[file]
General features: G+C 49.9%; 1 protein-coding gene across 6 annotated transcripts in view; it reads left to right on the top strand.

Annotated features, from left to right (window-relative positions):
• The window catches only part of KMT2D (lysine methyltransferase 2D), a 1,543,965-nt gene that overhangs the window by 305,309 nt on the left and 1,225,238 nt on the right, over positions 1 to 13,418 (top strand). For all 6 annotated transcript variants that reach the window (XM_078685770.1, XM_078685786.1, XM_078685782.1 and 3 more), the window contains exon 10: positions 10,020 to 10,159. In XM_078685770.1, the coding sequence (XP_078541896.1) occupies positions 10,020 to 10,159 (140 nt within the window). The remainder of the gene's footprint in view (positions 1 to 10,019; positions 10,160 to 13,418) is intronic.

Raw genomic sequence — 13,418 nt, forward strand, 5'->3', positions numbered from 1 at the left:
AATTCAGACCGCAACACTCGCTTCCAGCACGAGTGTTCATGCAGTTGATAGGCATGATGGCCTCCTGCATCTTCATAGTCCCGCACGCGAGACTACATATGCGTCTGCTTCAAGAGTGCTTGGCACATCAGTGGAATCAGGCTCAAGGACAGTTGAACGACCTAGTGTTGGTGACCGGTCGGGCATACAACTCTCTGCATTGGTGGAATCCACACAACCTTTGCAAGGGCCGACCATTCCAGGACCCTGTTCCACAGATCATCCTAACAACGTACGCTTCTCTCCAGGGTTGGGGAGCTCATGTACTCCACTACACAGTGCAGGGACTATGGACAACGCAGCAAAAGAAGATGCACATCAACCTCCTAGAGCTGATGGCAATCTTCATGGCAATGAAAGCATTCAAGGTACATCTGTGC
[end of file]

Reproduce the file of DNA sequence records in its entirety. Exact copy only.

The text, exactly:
General features: G+C 49.9%; 1 protein-coding gene across 6 annotated transcripts in view; it reads left to right on the top strand.

Annotated features, from left to right (window-relative positions):
• The window catches only part of KMT2D (lysine methyltransferase 2D), a 1,543,965-nt gene that overhangs the window by 305,309 nt on the left and 1,225,238 nt on the right, over positions 1 to 13,418 (top strand). For all 6 annotated transcript variants that reach the window (XM_078685770.1, XM_078685786.1, XM_078685782.1 and 3 more), the window contains exon 10: positions 10,020 to 10,159. In XM_078685770.1, the coding sequence (XP_078541896.1) occupies positions 10,020 to 10,159 (140 nt within the window). The remainder of the gene's footprint in view (positions 1 to 10,019; positions 10,160 to 13,418) is intronic.

Raw genomic sequence — 13,418 nt, forward strand, 5'->3', positions numbered from 1 at the left:
AATTCAGACCGCAACACTCGCTTCCAGCACGAGTGTTCATGCAGTTGATAGGCATGATGGCCTCCTGCATCTTCATAGTCCCGCACGCGAGACTACATATGCGTCTGCTTCAAGAGTGCTTGGCACATCAGTGGAATCAGGCTCAAGGACAGTTGAACGACCTAGTGTTGGTGACCGGTCGGGCATACAACTCTCTGCATTGGTGGAATCCACACAACCTTTGCAAGGGCCGACCATTCCAGGACCCTGTTCCACAGATCATCCTAACAACGTACGCTTCTCTCCAGGGTTGGGGAGCTCATGTACTCCACTACACAGTGCAGGGACTATGGACAACGCAGCAAAAGAAGATGCACATCAACCTCCTAGAGCTGATGGCAATCTTCATGGCAATGAAAGCATTCAAGGTACATCTGTGC